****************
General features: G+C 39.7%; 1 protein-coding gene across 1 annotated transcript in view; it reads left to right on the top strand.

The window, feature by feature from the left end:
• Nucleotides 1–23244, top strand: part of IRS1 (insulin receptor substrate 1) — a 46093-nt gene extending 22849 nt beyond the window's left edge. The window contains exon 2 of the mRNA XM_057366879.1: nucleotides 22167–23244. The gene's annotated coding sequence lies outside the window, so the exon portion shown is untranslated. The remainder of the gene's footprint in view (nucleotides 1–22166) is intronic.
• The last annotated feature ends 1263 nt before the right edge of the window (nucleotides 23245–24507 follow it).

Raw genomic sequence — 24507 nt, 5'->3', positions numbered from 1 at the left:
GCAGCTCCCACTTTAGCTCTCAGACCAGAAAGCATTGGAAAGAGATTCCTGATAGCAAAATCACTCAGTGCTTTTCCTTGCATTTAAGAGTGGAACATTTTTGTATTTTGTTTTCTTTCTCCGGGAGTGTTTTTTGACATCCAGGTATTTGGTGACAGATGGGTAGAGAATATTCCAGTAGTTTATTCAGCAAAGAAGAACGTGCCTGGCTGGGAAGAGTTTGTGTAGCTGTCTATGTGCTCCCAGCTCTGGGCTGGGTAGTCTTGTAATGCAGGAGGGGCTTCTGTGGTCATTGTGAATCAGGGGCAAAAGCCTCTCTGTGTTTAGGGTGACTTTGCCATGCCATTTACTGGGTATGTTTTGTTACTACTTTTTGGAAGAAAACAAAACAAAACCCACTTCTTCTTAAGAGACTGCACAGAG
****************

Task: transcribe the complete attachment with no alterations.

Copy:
General features: G+C 39.7%; 1 protein-coding gene across 1 annotated transcript in view; it reads left to right on the top strand.

The window, feature by feature from the left end:
• Nucleotides 1–23244, top strand: part of IRS1 (insulin receptor substrate 1) — a 46093-nt gene extending 22849 nt beyond the window's left edge. The window contains exon 2 of the mRNA XM_057366879.1: nucleotides 22167–23244. The gene's annotated coding sequence lies outside the window, so the exon portion shown is untranslated. The remainder of the gene's footprint in view (nucleotides 1–22166) is intronic.
• The last annotated feature ends 1263 nt before the right edge of the window (nucleotides 23245–24507 follow it).

Raw genomic sequence — 24507 nt, 5'->3', positions numbered from 1 at the left:
GCAGCTCCCACTTTAGCTCTCAGACCAGAAAGCATTGGAAAGAGATTCCTGATAGCAAAATCACTCAGTGCTTTTCCTTGCATTTAAGAGTGGAACATTTTTGTATTTTGTTTTCTTTCTCCGGGAGTGTTTTTTGACATCCAGGTATTTGGTGACAGATGGGTAGAGAATATTCCAGTAGTTTATTCAGCAAAGAAGAACGTGCCTGGCTGGGAAGAGTTTGTGTAGCTGTCTATGTGCTCCCAGCTCTGGGCTGGGTAGTCTTGTAATGCAGGAGGGGCTTCTGTGGTCATTGTGAATCAGGGGCAAAAGCCTCTCTGTGTTTAGGGTGACTTTGCCATGCCATTTACTGGGTATGTTTTGTTACTACTTTTTGGAAGAAAACAAAACAAAACCCACTTCTTCTTAAGAGACTGCACAGAG